The new school year at The Daily Tar Heel has brought with it more than the usual number of changes. We have a new editing crew — led by Editor-in-Chief Jane Wester. We have a new general manager, Betsy O’Donovan. And we have a new plan for how to deal with the financial challenges of the new media landscape.
This plan includes one historic change: For the first time since World War II, the DTH won’t be printing a physical paper on Tuesdays. (Except for today, the first day of class, and special Tuesdays like Election Day.)
Jane wrote in today’s DTH about the ways her staff is embracing fear to produce tough, experimental, community-service journalism this year.
Thanks to the internet, The Daily Tar Heel hasn’t been “daily” for a long time — we’re much faster than that. We work around the clock to bring you breaking news as it happens, whether it’s 2 p.m. on a Wednesday or 3 a.m. on a Saturday.
I’ve asked editors to bring their A-game on Monday nights, and they’ve transitioned faster than I could have hoped from concern — which is, after all, a natural response to change — to excitement.
A new sign on my desk says “Embrace fear.” We’re all in. We’re ready. We want to keep getting better, so tell us what you think about our work. My email, firstname.lastname@example.org, is pretty easy to remember, and I’d love to hear from you.
I also strongly recommend signing up for our daily newsletter, downloading our app and following us on Snapchat, Facebook, Twitter and Instagram.
Like most newspapers, our historic business model was built on a robust market for print advertising, and a bet that digital advertising could eventually replace it. Print still has power, but we have to forget our old assumptions that we know best what people want. If we want to sustain the DTH’s excellence in journalism, we must provide necessary service (or sets of services) for our neighbors. We have to help solve their problems.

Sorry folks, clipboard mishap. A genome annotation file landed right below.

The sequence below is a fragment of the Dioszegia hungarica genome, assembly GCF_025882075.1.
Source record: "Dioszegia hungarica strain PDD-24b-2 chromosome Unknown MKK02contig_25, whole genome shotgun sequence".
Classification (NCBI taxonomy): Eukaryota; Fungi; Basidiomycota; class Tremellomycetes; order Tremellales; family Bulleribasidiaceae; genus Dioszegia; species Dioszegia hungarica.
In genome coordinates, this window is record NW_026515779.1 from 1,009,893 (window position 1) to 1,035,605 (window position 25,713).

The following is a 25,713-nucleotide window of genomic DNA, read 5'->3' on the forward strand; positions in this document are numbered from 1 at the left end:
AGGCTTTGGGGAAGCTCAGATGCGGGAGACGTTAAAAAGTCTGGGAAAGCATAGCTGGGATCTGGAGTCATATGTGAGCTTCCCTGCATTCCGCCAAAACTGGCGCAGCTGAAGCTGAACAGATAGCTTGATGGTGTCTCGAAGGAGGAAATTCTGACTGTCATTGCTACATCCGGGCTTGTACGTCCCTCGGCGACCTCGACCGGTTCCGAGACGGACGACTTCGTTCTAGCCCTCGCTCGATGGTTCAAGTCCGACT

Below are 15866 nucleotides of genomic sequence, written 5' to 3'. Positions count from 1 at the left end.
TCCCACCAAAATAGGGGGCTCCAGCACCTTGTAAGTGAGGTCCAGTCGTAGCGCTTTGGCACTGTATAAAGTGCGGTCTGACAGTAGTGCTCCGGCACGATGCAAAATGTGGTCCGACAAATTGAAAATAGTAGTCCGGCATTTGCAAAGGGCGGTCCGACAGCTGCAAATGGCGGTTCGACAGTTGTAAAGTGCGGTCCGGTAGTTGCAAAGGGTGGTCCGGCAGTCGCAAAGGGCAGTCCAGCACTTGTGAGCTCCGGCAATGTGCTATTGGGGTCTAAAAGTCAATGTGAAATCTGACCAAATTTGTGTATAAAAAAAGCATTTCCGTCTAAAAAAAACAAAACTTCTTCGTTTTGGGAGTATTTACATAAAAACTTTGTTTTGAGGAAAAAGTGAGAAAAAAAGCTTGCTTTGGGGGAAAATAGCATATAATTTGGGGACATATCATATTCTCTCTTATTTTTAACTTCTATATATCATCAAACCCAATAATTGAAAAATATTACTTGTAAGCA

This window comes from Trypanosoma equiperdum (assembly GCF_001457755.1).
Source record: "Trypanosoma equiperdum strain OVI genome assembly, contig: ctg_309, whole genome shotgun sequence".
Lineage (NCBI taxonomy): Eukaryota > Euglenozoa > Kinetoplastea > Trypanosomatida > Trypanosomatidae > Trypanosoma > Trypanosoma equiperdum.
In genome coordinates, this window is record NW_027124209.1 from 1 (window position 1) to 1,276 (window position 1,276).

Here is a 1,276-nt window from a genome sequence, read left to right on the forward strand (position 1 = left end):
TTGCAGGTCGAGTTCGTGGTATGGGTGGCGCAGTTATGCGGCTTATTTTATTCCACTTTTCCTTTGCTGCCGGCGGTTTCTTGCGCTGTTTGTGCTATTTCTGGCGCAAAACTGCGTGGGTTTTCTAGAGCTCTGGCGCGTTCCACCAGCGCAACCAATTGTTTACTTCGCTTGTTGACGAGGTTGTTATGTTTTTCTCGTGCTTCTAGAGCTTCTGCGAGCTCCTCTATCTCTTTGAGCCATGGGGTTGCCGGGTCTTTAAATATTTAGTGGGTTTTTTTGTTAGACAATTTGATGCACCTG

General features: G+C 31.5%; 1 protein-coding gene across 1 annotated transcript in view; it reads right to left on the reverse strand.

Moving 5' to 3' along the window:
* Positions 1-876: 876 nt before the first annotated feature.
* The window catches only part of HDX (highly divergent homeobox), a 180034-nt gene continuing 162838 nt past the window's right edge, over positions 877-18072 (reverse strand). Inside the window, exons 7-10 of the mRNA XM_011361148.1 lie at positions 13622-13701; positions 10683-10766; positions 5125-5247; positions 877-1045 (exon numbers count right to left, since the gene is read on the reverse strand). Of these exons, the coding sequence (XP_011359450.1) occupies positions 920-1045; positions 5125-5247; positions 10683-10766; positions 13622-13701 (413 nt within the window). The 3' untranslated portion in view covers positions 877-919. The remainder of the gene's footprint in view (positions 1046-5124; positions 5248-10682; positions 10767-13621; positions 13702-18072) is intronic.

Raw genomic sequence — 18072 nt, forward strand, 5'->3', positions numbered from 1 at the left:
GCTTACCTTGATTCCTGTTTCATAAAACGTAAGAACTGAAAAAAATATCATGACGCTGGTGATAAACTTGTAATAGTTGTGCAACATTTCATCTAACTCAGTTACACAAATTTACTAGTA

In this space, we’ll be writing about our experiments to earn money through public events, providing creative services to local businesses and organizations and whatever we think of next. We want collaborators and partners.
We also want to parlay what we have and do into shared knowledge, figuring out solutions and models that can benefit other communities. We can help preserve the community journalism that underpins our democracy. We are interested in finding partners who are doing what we do, and learning together.
We are going to work in public — this post is the first of many, and most of our future posts will share a new idea, or report on our experiments as a way of helping other news organizations.
In the next few days, you’ll also be hearing about our requests for support in a few key areas. We’re starting with sports travel: Generations of DTH sportswriters and photographers have gained valuable professional experience by traveling to away football and basketball games. You’ll be hearing more about how that experience is crucial and how you can help.
If you want to help: Alumni and friends of the DTH can support our mission with tax-deductible donations on a one-time or recurring monthly basis. We are also looking for people with skills and expertise to share as we move forward. Please email us.
Another way to help the DTH is to join and stay active in the DTH Alumni Association. Please join our group by registering on this site and filling out your profile. Members get access to our members database, networking opportunities and professional development.